Cassia Senna

Cassia Senna Plant Information

Cassia Senna grows in the following 1 states:


When cultured, the plants are cut down semi-annually, dried in the sun, stripped and packed in palm-leaf bags. They are then sent on camels to Essouan and Darao, then down the Nile to Cairo or else to Red Sea ports. For the nomadic Ababda, for example, trade in senna provides a significant source of income.Alexandrian Senna is a shrubby plant that reaches 0.5-1, rarely two, metres in height with a branched, pale-green erect stem and long spreading branches bearing four or five pairs of leaves. These leaves form complex, feathery, mutual pairs. The leaflets vary from 4 to 6 pairs, fully edged, with a sharp top. The midribs are equally divided at the base of the leaflets. The flowers are in a raceme interior[verification needed] blossoms, big in size, coloured yellow that tends to brown. Its legume fruit are horned, broadly oblong, compressed and flat and contain about six seeds.Senna alexandrina (Alexandrian senna, in Arabic or and see below) is an ornamental plant in the genus Senna. It is used in herbalism. It grows natively in upper Egypt, especially in the Nubian region, and near Khartoum (Sudan), where it is cultivated commercially. It is also grown elsewhere, notably in India and Somalia.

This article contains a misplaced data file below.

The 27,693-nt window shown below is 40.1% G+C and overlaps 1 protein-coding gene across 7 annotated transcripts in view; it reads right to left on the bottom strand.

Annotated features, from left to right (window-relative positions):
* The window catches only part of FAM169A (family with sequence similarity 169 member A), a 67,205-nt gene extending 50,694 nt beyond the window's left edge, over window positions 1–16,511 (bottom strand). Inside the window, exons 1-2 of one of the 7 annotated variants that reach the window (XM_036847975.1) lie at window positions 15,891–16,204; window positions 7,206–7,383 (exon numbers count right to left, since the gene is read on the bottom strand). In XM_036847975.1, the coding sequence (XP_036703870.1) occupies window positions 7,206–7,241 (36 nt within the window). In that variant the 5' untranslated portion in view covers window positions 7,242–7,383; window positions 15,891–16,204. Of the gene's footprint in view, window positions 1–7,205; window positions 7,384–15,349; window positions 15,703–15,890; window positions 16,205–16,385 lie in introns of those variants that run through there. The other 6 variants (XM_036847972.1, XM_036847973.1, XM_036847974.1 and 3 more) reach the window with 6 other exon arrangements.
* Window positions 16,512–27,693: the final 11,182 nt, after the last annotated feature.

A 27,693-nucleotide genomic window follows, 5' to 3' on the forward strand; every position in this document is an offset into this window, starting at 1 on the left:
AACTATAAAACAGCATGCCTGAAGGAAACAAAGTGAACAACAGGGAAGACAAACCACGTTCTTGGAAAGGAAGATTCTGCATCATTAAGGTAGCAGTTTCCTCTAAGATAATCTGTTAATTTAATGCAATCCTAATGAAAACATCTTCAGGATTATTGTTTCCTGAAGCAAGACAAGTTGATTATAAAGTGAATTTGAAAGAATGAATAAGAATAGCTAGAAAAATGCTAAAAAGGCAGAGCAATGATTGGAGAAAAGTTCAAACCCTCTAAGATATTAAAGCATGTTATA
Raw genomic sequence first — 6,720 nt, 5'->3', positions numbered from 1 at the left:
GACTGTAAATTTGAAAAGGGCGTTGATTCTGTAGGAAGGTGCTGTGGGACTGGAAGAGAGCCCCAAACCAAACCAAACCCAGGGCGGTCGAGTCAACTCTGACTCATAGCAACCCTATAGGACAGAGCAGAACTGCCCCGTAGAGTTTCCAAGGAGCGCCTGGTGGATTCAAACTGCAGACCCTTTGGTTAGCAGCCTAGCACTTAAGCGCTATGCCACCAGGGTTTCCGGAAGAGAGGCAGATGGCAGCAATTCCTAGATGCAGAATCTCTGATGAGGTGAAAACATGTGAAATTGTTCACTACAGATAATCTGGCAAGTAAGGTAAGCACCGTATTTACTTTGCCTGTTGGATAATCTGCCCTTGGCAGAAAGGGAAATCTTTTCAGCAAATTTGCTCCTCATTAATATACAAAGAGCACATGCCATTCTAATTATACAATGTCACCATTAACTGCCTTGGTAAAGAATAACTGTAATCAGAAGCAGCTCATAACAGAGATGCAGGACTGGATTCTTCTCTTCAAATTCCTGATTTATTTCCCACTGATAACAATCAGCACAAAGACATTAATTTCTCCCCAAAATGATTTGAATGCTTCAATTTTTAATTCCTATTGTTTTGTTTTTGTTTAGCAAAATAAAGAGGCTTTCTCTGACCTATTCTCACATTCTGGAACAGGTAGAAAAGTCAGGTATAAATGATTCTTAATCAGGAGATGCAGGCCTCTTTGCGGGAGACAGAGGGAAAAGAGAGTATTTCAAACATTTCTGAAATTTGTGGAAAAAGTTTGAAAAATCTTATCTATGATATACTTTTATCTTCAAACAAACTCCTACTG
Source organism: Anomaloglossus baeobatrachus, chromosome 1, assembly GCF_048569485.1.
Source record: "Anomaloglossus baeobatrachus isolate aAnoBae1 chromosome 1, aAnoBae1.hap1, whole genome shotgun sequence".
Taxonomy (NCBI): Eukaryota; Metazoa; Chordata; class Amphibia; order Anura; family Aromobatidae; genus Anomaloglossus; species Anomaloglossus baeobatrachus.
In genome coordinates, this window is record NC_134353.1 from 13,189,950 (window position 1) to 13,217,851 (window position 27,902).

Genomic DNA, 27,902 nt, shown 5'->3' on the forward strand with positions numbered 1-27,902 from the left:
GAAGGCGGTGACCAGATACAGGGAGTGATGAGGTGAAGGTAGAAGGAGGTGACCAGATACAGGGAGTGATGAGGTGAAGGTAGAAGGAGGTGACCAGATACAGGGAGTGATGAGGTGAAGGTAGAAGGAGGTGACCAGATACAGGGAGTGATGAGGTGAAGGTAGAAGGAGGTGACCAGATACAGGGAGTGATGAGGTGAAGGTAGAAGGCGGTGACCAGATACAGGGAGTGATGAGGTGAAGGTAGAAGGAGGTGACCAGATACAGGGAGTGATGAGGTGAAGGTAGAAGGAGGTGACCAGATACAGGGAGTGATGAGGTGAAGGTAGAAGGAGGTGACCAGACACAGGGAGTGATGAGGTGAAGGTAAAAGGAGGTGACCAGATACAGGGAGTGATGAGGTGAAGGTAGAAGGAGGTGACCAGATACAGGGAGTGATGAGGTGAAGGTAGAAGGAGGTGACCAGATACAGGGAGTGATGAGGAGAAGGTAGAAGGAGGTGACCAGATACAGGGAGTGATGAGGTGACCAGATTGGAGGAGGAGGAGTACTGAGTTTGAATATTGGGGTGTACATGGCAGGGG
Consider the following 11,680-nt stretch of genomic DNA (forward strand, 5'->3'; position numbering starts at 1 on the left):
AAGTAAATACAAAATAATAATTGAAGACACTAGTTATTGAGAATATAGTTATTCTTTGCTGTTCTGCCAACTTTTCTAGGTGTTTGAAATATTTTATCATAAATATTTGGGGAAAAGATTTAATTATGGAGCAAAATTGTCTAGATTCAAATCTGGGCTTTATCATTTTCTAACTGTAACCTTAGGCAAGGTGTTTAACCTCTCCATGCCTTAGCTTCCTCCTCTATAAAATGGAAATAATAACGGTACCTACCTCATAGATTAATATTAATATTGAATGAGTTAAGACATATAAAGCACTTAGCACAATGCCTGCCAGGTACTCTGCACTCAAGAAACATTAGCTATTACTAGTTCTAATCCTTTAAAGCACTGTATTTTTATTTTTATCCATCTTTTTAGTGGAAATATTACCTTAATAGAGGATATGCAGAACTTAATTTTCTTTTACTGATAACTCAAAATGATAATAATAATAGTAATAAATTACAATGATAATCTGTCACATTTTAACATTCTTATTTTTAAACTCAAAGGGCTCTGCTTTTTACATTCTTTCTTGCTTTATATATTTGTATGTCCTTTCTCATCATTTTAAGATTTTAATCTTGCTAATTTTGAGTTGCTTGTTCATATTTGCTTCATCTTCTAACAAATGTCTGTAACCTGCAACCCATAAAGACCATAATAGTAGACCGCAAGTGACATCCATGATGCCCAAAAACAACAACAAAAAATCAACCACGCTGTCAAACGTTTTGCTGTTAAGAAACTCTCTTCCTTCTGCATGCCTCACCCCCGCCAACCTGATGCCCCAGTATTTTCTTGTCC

Senna alexandrina is also known under the names Egyptian senna, Tinnevelly senna, East Indian senna or the French sn de la palthe
It received the names "Alexandrian senna" and "Egyptian senna" because Alexandria in Egypt was the main trade port in past times. The fruits and leaves were transported from Nubia and Sudan and other places to Alexandria, then from it and across the Mediterranean sea to Europe and adjacent Asia.
Though it might look like a scientific name, Cassia Officinalis is actually the apothecary term for this plant, and hence Officinalis-the Latin adjective denoting tools, utensils and medical compounds-is written with an initial upper-case letter, unlike specific epithets, which are always written with an initial lower-case letter today.
Historically, Senna alexandrina was used in the form of senna pods, or as herbal tea made from the leaves, as a laxative.
Modern medicine has used extracts since at least the 1950s as a laxative. If accidentally ingested by infants, it can cause side effects such as severe diaper rash. The active ingredients are several senna glycosides which interact with immune cells in the colon.

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